It’s hallelujah time, and I’ve come
to be healed from narcolepsy.
We wave palm fronds while waiting
to be claimed, like airport baggage
circling, indefinitely, a terminal.
It’s hallelujah time! Our faces
are creased with worry and
our knapsacks carry weeks
of provisions, should the journey
prove arduous. Who is in charge?
The de facto pastor mops his
sweaty brow. He has grown old
on hallelujah time, is unsure
he belongs at the prow.
Our pedigrees are irreproachable,
but that won’t get us into heaven.
I can’t even stencil a blueprint of home.
It’s like a pop vocalist’s key change.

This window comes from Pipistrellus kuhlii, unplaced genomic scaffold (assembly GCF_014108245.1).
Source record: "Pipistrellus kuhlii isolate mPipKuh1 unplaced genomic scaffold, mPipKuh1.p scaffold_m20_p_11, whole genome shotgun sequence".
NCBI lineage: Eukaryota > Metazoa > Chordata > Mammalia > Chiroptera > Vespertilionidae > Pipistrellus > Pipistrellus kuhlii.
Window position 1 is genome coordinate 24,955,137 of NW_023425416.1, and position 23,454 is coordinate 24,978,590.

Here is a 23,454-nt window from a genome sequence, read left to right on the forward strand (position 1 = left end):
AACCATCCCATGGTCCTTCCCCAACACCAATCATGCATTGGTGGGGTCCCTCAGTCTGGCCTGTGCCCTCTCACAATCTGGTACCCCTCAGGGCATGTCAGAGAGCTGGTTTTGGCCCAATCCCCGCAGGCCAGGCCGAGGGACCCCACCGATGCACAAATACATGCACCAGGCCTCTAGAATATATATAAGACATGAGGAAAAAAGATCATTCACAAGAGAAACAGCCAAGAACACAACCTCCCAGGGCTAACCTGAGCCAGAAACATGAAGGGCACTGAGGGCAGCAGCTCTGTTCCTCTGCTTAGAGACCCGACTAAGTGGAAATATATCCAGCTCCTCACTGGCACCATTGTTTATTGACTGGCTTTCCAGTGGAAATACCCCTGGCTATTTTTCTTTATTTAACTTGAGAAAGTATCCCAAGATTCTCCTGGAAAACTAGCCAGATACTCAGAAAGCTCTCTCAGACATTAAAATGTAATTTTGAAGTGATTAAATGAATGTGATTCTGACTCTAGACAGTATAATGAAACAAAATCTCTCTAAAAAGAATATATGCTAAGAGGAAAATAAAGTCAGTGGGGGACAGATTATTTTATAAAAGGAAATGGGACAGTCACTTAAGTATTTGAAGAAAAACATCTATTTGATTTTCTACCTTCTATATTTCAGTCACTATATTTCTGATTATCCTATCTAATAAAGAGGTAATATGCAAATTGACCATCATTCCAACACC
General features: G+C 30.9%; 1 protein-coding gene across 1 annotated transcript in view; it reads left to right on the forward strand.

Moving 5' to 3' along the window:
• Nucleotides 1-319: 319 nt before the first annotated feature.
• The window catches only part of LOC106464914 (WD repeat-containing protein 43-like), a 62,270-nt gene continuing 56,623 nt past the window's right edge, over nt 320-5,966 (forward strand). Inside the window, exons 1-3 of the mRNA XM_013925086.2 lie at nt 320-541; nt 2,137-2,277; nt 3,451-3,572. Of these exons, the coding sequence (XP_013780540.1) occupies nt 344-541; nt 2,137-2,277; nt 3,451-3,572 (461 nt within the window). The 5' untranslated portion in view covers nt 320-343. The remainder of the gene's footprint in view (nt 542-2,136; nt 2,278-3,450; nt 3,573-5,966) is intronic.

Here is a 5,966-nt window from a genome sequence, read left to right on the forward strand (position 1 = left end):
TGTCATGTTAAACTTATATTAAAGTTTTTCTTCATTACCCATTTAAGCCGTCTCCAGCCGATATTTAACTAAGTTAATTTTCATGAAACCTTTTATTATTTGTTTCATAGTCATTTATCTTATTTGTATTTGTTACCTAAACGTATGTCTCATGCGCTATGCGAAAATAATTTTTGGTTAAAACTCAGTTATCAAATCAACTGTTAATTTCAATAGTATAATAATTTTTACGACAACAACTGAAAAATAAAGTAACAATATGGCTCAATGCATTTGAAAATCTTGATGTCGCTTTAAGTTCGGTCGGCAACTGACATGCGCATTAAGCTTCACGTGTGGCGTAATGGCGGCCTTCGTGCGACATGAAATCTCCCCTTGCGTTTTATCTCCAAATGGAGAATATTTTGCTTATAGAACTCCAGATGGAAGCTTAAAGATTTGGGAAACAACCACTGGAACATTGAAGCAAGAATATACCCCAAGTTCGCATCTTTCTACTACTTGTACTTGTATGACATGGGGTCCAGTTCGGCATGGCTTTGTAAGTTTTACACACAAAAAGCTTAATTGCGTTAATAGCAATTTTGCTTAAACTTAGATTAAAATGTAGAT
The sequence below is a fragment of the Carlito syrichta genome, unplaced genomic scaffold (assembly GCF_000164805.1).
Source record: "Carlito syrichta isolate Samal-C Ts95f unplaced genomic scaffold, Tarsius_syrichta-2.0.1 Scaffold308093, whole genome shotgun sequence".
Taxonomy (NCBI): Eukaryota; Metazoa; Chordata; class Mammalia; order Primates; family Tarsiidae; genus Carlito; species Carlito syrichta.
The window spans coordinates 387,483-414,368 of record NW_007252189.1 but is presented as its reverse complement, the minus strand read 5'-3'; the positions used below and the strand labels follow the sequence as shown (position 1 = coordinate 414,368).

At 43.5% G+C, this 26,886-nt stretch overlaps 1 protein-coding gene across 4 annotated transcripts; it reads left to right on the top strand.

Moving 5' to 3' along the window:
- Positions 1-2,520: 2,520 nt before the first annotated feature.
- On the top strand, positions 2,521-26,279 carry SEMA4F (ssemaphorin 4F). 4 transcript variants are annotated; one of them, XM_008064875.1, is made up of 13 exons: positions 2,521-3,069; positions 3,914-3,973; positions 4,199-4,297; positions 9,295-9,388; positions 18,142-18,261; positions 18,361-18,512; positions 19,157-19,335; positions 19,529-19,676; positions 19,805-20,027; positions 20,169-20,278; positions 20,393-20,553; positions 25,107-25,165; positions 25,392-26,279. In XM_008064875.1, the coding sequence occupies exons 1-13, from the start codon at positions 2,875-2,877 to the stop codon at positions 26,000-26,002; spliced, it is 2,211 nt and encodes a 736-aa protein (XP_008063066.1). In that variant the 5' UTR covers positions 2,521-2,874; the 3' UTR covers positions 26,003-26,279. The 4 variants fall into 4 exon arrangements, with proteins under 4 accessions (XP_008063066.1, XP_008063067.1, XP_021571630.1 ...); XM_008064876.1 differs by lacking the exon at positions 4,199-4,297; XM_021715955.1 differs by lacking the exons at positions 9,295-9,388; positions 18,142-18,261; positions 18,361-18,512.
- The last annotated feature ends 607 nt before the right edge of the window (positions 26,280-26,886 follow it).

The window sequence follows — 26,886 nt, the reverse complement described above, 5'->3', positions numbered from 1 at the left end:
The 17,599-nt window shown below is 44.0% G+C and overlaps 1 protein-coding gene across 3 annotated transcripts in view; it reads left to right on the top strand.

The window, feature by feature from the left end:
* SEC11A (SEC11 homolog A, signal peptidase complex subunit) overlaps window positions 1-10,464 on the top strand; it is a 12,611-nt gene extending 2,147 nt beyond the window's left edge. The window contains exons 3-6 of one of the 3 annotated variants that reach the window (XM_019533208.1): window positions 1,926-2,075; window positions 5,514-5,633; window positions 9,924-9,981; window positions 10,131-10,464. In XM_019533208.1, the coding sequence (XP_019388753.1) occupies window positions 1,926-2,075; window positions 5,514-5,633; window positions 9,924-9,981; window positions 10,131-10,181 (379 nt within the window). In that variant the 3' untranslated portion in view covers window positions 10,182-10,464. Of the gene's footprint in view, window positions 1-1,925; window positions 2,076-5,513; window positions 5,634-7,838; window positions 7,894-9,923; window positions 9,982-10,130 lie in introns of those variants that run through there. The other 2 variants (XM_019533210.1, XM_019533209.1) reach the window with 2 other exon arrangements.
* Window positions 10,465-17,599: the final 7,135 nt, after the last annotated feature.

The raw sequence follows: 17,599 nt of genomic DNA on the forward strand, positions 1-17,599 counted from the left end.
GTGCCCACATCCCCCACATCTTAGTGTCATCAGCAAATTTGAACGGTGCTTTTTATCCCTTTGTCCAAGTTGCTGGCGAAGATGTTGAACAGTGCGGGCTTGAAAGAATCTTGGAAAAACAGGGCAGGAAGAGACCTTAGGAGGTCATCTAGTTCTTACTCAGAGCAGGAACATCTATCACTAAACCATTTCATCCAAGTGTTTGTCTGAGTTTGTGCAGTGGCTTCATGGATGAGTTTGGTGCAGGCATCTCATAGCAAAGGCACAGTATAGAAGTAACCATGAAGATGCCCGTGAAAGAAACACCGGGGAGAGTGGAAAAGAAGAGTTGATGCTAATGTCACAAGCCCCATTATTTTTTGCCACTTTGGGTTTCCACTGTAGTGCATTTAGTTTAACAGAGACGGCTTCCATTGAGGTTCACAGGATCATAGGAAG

It’s like being consumed by desire.
It’s like dedicating yourself to a life
of works, to be saved by grace alone.
Virginia Konchan is the author of Vox Populi (Finishing Line Press, 2015) and Anatomical Gift (Noctuary Press, 2017). Her poems have appeared in The New Yorker, Best New Poets, The Believer, and elsewhere. A cofounder of Matter, a journal of poetry and political commentary, she is an associate editor for Tupelo Quarterly.